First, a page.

Written by ReidPickett
The Worst Part
"I said I was sorry!" it comes out more whine than intended. He won't turn around. If I can't see his face than I can't begin to guess what he's thinking. "Are-" he cuts off my stupid question. 

"Ya know what the worst part about all this is?" 

He's asking into empty air, staring off into nothing, no doubt smiling like he always does when he's unhappy. He's asked me this same question for the last month, whenever a day like today comes along. Every time he makes me choose between him and my whole life. I've never chosen him. I want to tell him that it isn't easy, that I know its not right but I can't just drop everything for him. He can't keep acting like this isn't like pulling teeth for me too. Yet, I still tell him what he wants to hear, "The worst part is that you still love me." A statement of fact.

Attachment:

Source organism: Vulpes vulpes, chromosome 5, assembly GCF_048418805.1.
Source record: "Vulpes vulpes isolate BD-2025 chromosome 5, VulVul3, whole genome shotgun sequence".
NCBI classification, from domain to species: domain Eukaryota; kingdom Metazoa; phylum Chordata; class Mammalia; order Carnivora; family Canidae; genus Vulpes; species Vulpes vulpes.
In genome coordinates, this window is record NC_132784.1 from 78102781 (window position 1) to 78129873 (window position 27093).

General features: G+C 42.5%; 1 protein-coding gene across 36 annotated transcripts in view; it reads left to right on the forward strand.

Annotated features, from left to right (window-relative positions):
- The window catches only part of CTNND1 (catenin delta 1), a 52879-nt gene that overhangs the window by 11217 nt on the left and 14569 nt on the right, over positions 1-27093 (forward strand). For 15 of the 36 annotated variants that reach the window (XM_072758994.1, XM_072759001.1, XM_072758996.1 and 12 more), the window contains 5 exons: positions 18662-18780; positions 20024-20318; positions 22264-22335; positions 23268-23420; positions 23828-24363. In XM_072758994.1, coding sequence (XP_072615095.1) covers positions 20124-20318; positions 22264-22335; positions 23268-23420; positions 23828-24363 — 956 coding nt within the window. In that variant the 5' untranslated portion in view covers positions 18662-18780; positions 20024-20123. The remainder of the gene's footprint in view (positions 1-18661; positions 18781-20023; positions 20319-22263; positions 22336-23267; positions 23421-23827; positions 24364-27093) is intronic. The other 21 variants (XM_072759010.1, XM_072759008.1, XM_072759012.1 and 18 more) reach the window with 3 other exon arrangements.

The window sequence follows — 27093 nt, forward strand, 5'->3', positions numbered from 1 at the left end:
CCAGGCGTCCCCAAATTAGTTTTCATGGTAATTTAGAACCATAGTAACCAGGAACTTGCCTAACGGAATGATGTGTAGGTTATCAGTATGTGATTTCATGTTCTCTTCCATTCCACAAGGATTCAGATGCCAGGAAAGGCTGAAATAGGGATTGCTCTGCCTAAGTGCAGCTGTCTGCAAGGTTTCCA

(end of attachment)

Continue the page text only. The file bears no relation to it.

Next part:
He turns to look at me then. The right side of his face is a mess, and there's blood on his collar from an all too familiar broken nose. Its a knife in me when I see him, a smiling mess. "You gotta stop trying to see me after practice, they'd stop going so far if they didn't feel like you were checking them out!" He laughed then, full in my face, the way I've always loved. Gasping for air he croaks, "The assholes, don't they know the quarterback's my boyfriend?"
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Written by ReidPickett

Everything's God